One in five young Americans are neither working nor studying because of COVID job losses and campus shutdowns – as experts warn worrying phenomenon could trigger economic misery and even riots
- A fifth of young Americans aged between 20 and 24 – equivalent to 3.8 million people – are neither working nor studying
- This signifies a 24 percent increase – equal to 740,000 people – from the prior year, according to a report from the Center for Economic Policy and Research
- Economists worry about the long term affect this could have on a workforce with less skilled workers
- NEET (not in employment, education or training) rates also coincide with social unrest and could lead to a rise in criminal activity
A fifth of young Americans aged between 20 and 24 – equivalent to 3.8 million people – are neither working nor studying because of COVID-related job losses and college campus shutdowns, experts warn.
That’s a 24 percent increase – equal to 740,000 people – from the prior year, according to a report from the Center for Economic Policy and Research.
The rising rate of young people not in employment, education or training (NEET) has triggered fears from economists who say that this could cause harm down the road when less people have accrued the necessary skills to be active in the American workforce – and also triggered fears of social unrests and even riots.
‘Current and ongoing recovery efforts need to do more to ensure that young adults in today’s diverse working class can improve their long-term prospects in the labor market and prosper in the years ahead,’ said CEPR’s Simran Kalkat, an author of the CEPR report.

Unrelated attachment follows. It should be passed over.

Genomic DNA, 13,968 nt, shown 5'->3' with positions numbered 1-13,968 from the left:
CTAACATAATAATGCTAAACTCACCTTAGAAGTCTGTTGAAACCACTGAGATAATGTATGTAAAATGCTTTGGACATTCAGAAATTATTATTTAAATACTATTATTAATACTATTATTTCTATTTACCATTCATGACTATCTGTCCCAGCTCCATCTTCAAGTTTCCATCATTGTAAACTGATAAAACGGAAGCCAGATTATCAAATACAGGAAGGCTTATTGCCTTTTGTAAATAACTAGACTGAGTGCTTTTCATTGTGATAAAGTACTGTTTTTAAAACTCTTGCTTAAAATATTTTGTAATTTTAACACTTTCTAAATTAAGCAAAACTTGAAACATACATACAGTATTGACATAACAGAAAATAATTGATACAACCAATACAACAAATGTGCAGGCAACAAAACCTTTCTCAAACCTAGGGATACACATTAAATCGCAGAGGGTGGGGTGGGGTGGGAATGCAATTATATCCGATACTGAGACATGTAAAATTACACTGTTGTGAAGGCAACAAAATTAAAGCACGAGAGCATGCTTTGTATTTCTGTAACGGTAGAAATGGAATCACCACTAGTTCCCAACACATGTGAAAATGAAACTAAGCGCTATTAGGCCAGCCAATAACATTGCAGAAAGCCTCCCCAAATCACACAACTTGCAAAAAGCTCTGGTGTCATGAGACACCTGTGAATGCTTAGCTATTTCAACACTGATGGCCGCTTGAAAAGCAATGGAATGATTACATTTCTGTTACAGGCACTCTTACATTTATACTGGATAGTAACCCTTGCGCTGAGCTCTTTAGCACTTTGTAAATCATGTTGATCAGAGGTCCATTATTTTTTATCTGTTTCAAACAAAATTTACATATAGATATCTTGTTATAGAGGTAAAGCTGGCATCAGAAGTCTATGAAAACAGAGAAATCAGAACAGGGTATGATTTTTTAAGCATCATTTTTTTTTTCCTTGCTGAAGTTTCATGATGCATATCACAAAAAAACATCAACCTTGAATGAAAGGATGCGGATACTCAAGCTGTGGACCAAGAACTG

A fifth of young Americans aged between 20 and 24 – equivalent to 3.8 million people – are neither working nor studying, as seen in a study from the Center for Economic Policy and Research
That’s a 24 percent increase – equal to 740,000 people – from the prior year
The CEPR study revealed that there has not been a noticeable gap between men and women genders when it comes to NEET rates
Even when the NEET rate subsided from its apex in April 2020, there are still large racial disparities
According to a Bloomberg article, NEET rates also coincide with social unrest. When so many people have more time on their hands and less of a routine, they may turn to dangerous activity and organized crime.
Alternatively, those who are not working may use their time to focus on social justice issues that otherwise may not have been on their radar. This is one of the reasons for the massive number of Black Lives Matter protests last year, when many in lockdown used their time to demonstrate against George Floyd’s murder when they’d normally have been in work.
Before spiking in 2020, the NEET rate had been on a downward trend since 2005, when the rate was about 17.5 compared to 14 years later when it dropped to 14.8 percent in 2019.
And in May, for the first time in recent history, the jobless rate for teenagers was lower than the rate for workers age 20 to 24. However, the unemployment rate for those in their early 20s has improved over the last six months to 10.1% from 10.7%.
Despite the NEET rate subsiding from its apex in April 2020, there has been much less progress when it comes to racial disparities.
Roughly one in four black Americans aged between 20 and 24 were not in work or school during the first three months of 2021, compared to one in five Hispanic Americans and one in six white Americans. The NEET trend for Asian Americans in their early 20s was more closely parallel to their white counterparts.